USC Trojans Football: 7 Keys to Winning the Hawaii Game

Rick McMahan@@RickMcMahanSenior Writer IAugust 28, 2012

USC Trojans Football: 7 Keys to Winning the Hawaii Game

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    Here we go.

    The 2012 college football season opens with a bang when the much-ballyhooed USC Trojans welcome former offensive coordinator Norm Chow and his Hawaii Warriors to the coliseum this Saturday.

    The Trojans, ranked No. 1 in the recently released AP Preseason Poll, will be attempting to get off to a good start in what promises to be a memorable season for the Cardinal and Gold.

    Led by prohibitive Heisman favorite, quarterback Matt Barkley, and a bevy of quality skill players, USC will face a Hawaii team that is in rebuild mode after losing record-setting quarterback Bryant Moniz and is undergoing a major face lift with a new coaching staff.

    In a season where USC will not just have to win, but do it impressively, Hawaii represents an opportunity for head coach Lane Kiffin and his staff to fine tune the roster before the Trojans enter the meat of their schedule.

    Realistically, can Hawaii pull of the stunner against the vaunted Trojans?

    No, but it will be an important game to set a precedent for the upcoming season, and to that end, here are seven keys to make sure the men of Troy get off on the right foot.

No. 7: Feed off of the Sellout Crowd

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    In what is expected to be a banner season for the 2012 USC Trojans, the excitement of their fanbase can be found in its sellout of the very first game of the year.

    With that sellout, the Trojans should be able to feed off of the energy that such a large crowd will inevitably contribute to the start of a season where so much is expected from their highly ranked team.

    This does not portend well for an over-matched Hawaii team and will propel the men of Troy to what should be an early start to what most expect to be a blowout. 

No. 6: Get Reserves Plenty of Playing Time

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    OK, so this slide is more about a "by product" of winning this game rather than a "key" on how to do it.

    Nonetheless, getting playing time for the two and three deeps will be the residue of the slides to follow, and with a team that has depth issues like the Trojans, how they perform when called upon is crucial not only to this game but all to follow.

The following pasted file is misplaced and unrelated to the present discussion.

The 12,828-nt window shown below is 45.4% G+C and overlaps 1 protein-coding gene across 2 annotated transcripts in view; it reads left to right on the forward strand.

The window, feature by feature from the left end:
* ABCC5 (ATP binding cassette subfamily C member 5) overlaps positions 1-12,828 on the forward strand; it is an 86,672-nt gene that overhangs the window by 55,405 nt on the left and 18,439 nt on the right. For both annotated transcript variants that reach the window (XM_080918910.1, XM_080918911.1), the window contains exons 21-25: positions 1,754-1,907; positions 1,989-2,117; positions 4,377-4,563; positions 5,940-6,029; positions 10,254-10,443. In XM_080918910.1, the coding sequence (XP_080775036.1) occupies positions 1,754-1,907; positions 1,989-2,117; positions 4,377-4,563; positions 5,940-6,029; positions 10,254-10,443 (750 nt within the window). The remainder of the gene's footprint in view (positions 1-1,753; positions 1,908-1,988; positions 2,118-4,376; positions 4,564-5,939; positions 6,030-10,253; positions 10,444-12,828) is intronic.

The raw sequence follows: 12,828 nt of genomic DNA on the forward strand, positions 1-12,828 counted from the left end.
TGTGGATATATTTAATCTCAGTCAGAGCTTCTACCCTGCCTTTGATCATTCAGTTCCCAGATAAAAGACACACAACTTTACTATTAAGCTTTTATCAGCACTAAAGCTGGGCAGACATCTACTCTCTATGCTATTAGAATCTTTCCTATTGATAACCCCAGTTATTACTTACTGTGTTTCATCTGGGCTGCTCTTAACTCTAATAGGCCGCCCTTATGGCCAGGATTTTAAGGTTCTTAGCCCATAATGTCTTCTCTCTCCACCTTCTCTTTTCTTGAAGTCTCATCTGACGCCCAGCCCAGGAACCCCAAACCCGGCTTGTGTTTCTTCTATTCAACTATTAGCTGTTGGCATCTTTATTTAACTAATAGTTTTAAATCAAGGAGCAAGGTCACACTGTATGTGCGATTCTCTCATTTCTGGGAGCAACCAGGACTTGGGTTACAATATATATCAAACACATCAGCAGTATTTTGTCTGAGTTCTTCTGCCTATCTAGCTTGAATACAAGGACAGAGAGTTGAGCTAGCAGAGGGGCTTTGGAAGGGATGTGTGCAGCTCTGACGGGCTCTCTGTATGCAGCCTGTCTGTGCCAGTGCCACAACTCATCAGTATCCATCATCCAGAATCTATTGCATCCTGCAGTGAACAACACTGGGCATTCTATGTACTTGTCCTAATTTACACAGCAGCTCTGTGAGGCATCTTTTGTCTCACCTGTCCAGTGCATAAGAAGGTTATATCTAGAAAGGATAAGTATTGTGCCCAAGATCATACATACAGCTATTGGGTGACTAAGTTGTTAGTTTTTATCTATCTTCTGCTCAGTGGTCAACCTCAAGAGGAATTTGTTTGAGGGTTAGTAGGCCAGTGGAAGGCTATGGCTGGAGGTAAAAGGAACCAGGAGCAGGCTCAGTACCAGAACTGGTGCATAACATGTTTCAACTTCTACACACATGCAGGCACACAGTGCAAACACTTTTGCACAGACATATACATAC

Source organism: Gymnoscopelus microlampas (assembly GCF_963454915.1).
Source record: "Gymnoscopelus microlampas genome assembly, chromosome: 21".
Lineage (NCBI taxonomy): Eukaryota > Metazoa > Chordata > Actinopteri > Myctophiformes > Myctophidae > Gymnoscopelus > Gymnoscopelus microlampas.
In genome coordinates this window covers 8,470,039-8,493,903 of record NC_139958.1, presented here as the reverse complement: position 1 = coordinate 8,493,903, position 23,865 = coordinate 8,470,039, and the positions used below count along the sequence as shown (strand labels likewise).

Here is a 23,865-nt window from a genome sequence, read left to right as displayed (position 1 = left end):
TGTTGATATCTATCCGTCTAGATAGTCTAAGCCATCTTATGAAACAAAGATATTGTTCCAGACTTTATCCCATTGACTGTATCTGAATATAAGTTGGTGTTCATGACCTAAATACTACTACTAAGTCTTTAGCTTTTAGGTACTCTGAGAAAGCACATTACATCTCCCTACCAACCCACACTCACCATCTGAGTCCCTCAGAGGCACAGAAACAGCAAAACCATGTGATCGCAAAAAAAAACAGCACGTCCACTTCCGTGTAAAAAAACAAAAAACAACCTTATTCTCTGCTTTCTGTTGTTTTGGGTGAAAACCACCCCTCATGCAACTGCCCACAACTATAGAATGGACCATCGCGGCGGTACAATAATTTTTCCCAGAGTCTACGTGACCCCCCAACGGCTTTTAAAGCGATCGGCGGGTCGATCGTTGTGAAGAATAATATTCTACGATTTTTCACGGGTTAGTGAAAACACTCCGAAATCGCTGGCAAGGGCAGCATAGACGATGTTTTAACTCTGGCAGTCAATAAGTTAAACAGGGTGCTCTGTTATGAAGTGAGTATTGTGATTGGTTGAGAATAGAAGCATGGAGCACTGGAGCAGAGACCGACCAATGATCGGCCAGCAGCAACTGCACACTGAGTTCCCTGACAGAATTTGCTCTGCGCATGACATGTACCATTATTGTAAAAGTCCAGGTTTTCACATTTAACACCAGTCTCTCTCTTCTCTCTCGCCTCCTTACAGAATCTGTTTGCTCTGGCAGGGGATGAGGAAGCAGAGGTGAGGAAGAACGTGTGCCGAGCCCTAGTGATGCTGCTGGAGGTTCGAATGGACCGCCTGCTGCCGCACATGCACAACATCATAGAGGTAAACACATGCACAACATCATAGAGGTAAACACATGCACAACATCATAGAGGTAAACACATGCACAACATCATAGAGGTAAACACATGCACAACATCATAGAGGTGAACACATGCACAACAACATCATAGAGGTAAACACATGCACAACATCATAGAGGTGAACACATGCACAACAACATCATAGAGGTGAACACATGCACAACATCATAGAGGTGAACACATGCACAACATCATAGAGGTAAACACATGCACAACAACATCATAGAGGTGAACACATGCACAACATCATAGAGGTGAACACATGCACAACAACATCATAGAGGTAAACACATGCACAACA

The reserves will be counted on to at least hold the Warriors even and perhaps increase the lead handed to them by the starters.

    Of course, in order to this, the starters must thrive, and for this reason, the following slide becomes paramount...

No. 5: Strike Early

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    So, let me state the bloody obvious in connecting this slide with getting the reserves playing time.

    You must put the game away early.

    But this is not only important in terms of getting valuable playing time for the backups, but also for shaking the fragile sensibilities of a Hawaii team that is trying to find its way under new head coach Norm Chow.

    Chow, the former Trojan offensive coordinator, picked a bad team to open his first head coaching job with. As they try to feel their way from a run-and-shoot offense to a pro-style on offense and do their best on defense to contain Matt Barkley and crew, USC's superior athleticism should allow for a quick (and large) early lead.

    Welcome back, Norm.

No. 4: The Trojans Must Be Effective Against the Run

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    With the Warriors breaking in a new quarterback while learning a new offensive system, it is likely that coach Chow will attempt to establish the run game to help ease the implementation of the pass.

    There is an even better reason for this too, as Chow's most reliable player on that side of the ball happens to be running back Joey Iosefa, who averaged over five yards a carry.